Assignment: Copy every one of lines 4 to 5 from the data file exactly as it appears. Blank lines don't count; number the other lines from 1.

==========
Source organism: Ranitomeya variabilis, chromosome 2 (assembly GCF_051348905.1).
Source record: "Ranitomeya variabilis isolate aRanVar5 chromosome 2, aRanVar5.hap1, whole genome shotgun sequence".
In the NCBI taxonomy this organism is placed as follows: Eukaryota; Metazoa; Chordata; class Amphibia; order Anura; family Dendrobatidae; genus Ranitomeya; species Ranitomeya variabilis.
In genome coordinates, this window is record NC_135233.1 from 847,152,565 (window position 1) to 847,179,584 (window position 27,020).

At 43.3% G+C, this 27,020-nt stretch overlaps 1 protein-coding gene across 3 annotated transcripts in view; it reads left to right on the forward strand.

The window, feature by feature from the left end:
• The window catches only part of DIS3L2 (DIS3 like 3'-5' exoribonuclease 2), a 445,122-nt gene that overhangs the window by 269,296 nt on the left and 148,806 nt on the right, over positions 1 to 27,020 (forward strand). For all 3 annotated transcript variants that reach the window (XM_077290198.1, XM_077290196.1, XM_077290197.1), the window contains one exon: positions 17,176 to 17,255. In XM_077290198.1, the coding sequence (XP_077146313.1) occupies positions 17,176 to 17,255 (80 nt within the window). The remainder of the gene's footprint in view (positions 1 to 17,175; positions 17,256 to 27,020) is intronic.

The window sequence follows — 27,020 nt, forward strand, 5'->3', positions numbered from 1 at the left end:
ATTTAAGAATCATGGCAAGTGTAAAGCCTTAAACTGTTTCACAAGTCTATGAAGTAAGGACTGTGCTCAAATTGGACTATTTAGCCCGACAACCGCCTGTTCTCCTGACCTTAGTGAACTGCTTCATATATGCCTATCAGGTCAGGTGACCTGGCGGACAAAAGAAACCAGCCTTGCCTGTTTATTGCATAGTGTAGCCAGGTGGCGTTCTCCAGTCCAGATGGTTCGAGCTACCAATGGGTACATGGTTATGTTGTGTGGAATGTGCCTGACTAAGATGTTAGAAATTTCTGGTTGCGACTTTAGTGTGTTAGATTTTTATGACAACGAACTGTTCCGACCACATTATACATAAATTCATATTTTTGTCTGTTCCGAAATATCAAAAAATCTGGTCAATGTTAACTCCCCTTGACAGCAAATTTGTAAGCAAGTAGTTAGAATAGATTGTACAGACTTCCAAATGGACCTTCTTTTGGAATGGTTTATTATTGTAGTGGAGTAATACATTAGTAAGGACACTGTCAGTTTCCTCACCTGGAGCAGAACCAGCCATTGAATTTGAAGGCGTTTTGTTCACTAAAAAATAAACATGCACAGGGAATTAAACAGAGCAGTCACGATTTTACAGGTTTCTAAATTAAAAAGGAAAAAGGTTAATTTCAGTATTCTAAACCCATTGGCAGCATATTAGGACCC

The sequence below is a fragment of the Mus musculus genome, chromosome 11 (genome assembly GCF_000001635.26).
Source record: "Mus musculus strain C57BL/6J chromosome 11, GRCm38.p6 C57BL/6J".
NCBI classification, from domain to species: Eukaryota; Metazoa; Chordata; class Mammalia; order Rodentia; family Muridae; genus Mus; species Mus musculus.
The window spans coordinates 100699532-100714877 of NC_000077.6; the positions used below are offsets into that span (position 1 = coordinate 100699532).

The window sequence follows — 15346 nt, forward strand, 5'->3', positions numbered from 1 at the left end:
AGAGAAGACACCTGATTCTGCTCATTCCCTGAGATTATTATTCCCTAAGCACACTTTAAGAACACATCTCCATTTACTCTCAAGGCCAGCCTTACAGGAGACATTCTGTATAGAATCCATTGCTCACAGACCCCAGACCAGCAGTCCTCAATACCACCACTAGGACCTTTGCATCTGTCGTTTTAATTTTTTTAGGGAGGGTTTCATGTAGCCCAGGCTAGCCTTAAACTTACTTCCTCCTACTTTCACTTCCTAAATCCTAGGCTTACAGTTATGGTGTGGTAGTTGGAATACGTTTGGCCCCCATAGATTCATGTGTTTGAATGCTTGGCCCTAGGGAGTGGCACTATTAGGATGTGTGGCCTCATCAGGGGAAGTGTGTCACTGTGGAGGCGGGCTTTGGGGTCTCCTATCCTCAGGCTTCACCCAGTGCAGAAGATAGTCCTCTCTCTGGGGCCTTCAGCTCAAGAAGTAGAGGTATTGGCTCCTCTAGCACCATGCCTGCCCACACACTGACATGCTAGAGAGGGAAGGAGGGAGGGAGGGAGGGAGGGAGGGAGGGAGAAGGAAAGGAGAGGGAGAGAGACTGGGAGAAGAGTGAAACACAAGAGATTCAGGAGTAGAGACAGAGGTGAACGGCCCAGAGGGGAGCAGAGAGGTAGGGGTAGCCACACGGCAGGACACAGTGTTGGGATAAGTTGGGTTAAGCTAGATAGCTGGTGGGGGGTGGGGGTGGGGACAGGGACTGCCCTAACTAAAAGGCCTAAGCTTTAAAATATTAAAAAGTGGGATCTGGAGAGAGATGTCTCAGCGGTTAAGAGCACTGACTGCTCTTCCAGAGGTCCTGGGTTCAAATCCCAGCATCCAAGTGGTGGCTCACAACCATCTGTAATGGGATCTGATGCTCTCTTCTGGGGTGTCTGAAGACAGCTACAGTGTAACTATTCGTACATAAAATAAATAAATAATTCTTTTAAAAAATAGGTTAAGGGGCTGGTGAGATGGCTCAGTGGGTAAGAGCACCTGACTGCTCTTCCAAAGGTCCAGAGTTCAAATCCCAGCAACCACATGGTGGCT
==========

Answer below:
In genome coordinates, this window is record NC_135233.1 from 847,152,565 (window position 1) to 847,179,584 (window position 27,020).

At 43.3% G+C, this 27,020-nt stretch overlaps 1 protein-coding gene across 3 annotated transcripts in view; it reads left to right on the forward strand.